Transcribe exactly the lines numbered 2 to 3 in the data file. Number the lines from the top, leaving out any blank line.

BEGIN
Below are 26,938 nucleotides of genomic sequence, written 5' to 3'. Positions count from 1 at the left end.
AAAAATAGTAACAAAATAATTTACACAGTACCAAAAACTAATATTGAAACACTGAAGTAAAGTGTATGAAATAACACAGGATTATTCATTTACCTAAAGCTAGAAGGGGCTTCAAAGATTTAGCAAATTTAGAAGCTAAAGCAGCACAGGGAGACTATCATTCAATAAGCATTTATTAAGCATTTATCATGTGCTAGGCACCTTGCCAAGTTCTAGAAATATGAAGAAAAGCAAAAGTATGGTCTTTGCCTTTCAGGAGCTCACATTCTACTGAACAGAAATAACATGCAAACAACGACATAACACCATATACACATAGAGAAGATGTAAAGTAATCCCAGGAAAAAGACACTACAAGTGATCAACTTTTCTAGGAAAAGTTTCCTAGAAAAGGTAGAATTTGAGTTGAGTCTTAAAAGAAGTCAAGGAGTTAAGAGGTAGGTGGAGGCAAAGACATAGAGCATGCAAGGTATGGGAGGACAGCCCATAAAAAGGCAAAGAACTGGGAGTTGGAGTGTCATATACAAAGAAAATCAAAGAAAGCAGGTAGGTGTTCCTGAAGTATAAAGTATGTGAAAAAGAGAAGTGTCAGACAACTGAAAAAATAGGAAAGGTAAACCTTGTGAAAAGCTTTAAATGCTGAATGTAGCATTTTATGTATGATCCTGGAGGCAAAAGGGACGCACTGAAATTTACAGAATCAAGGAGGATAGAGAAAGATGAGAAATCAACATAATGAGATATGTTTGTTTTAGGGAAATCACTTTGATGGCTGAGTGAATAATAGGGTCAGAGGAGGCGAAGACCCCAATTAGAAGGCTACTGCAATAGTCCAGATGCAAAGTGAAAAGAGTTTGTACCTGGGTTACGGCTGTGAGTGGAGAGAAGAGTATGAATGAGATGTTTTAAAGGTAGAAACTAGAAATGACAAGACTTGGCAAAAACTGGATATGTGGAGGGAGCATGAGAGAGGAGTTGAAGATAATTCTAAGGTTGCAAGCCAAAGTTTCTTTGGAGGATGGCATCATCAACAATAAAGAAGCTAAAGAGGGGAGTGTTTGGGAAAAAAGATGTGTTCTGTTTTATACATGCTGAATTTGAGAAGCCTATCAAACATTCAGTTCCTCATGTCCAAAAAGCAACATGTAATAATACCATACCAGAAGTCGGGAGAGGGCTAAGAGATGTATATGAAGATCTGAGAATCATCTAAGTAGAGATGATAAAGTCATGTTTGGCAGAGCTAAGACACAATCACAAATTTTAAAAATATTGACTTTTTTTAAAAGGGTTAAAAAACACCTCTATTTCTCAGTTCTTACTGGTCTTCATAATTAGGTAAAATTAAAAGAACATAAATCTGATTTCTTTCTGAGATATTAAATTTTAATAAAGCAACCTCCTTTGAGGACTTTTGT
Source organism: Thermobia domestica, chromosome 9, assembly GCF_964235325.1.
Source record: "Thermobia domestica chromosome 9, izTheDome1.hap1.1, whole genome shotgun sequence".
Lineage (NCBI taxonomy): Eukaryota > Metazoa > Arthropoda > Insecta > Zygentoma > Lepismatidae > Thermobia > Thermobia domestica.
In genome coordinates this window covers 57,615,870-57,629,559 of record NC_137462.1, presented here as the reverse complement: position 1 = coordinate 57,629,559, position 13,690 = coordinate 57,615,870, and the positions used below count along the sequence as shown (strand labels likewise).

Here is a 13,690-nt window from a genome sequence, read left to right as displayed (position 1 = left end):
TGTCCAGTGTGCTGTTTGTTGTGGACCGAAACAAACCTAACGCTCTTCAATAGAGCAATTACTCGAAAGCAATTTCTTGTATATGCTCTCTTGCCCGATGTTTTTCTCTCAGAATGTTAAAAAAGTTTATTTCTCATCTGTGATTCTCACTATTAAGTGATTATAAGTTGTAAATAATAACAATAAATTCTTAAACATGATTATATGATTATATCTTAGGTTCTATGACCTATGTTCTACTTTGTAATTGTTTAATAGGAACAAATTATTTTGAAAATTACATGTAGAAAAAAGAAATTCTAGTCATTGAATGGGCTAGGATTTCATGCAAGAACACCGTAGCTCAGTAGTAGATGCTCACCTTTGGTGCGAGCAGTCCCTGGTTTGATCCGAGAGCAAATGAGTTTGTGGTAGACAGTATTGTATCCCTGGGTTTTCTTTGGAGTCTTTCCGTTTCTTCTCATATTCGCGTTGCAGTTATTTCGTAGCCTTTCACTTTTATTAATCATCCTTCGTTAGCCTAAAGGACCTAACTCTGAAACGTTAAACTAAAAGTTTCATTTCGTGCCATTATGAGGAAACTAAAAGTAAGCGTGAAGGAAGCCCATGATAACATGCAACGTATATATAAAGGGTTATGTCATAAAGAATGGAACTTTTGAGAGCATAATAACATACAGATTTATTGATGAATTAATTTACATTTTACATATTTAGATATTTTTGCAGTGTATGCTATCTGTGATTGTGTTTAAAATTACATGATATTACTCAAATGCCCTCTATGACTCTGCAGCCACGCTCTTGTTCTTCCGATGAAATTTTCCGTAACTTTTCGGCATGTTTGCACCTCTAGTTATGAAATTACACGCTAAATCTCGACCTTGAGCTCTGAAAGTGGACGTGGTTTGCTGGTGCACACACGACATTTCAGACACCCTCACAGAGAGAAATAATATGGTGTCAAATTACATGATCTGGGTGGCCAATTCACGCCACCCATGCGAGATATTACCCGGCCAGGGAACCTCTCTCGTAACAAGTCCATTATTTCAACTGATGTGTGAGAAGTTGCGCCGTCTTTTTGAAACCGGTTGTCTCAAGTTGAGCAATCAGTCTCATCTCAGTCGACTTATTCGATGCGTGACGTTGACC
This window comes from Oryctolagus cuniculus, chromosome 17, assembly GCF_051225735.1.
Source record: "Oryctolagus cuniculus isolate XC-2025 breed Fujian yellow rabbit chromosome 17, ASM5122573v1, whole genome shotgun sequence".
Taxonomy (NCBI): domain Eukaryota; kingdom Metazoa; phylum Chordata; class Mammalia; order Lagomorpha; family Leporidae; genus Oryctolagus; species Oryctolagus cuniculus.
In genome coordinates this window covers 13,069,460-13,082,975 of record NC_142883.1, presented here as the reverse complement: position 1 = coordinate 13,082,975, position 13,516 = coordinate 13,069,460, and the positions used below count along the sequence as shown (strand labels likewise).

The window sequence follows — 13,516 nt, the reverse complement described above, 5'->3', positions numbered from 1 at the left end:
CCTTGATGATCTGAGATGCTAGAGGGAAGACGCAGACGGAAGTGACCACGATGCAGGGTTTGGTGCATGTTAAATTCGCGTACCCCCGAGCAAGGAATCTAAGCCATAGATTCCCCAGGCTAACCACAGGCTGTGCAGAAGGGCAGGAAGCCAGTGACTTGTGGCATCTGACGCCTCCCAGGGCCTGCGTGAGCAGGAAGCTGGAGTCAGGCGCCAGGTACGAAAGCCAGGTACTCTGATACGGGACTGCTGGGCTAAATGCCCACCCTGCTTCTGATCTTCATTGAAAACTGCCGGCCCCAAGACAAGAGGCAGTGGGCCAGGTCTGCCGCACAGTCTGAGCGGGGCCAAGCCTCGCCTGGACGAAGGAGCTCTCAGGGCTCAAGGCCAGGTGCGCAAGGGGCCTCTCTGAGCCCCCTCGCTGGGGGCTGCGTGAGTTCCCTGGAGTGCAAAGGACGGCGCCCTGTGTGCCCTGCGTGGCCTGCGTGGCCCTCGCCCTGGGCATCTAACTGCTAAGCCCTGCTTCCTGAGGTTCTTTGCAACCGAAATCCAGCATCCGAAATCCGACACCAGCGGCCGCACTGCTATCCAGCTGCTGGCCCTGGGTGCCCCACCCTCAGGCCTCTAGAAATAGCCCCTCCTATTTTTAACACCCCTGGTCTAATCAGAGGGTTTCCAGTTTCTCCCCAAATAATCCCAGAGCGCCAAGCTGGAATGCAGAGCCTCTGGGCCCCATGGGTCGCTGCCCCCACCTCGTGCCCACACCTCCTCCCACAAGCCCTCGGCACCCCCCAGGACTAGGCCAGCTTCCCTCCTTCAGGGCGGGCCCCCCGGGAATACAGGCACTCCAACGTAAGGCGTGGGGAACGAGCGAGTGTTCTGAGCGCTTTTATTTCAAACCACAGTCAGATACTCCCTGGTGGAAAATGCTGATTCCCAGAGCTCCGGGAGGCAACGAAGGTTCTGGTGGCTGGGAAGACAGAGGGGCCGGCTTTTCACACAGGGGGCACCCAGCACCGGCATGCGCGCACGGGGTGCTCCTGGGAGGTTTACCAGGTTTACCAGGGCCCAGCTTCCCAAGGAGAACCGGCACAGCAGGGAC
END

AAAAATAGTAACAAAATAATTTACACAGTACCAAAAACTAATATTGAAACACTGAAGTAAAGTGTATGAAATAACACAGGATTATTCATTTACCTAAAGCTAGAAGGGGCTTCAAAGATTTAGCAAATTTAGAAGCTAAAGCAGCACAGGGAGACTATCATTCAATAAGCATTTATTAAGCATTTATCATGTGCTAGGCACCTTGCCAAGTTCTAGAAATATGAAGAAAAGCAAAAGTATGGTCTTTGCCTTTCAGGAGCTCACATTCTACTGAACAGAAATAACATGCAAACAACGACATAACACCATATACACATAGAGAAGATGTAAAGTAATCCCAGGAAAAAGACACTACAAGTGATCAACTTTTCTAGGAAAAGTTTCCTAGAAAAGGTAGAATTTGAGTTGAGTCTTAAAAGAAGTCAAGGAGTTAAGAGGTAGGTGGAGGCAAAGACATAGAGCATGCAAGGTATGGGAGGACAGCCCATAAAAAGGCAAAGAACTGGGAGTTGGAGTGTCATATACAAAGAAAATCAAAGAAAGCAGGTAGGTGTTCCTGAAGTATAAAGTATGTGAAAAAGAGAAGTGTCAGACAACTGAAAAAATAGGAAAGGTAAACCTTGTGAAAAGCTTTAAATGCTGAATGTAGCATTTTATGTATGATCCTGGAGGCAAAAGGGACGCACTGAAATTTACAGAATCAAGGAGGATAGAGAAAGATGAGAAATCAACATAATGAGATATGTTTGTTTTAGGGAAATCACTTTGATGGCTGAGTGAATAATAGGGTCAGAGGAGGCGAAGACCCCAATTAGAAGGCTACTGCAATAGTCCAGATGCAAAGTGAAAAGAGTTTGTACCTGGGTTACGGCTGTGAGTGGAGAGAAGAGTATGAATGAGATGTTTTAAAGGTAGAAACTAGAAATGACAAGACTTGGCAAAAACTGGATATGTGGAGGGAGCATGAGAGAGGAGTTGAAGATAATTCTAAGGTTGCAAGCCAAAGTTTCTTTGGAGGATGGCATCATCAACAATAAAGAAGCTAAAGAGGGGAGTGTTTGGGAAAAAAGATGTGTTCTGTTTTATACATGCTGAATTTGAGAAGCCTATCAAACATTCAGTTCCTCATGTCCAAAAAGCAACATGTAATAATACCATACCAGAAGTCGGGAGAGGGCTAAGAGATGTATATGAAGATCTGAGAATCATCTAAGTAGAGATGATAAAGTCATGTTTGGCAGAGCTAAGACACAATCACAAATTTTAAAAATATTGACTTTTTTTAAAAGGGTTAAAAAACACCTCTATTTCTCAGTTCTTACTGGTCTTCATAATTAGGTAAAATTAAAAGAACATAAATCTGATTTCTTTCTGAGATATTAAATTTTAATAAAGCAACCTCCTTTGAGGACTTTTGT
Source organism: Thermobia domestica, chromosome 9, assembly GCF_964235325.1.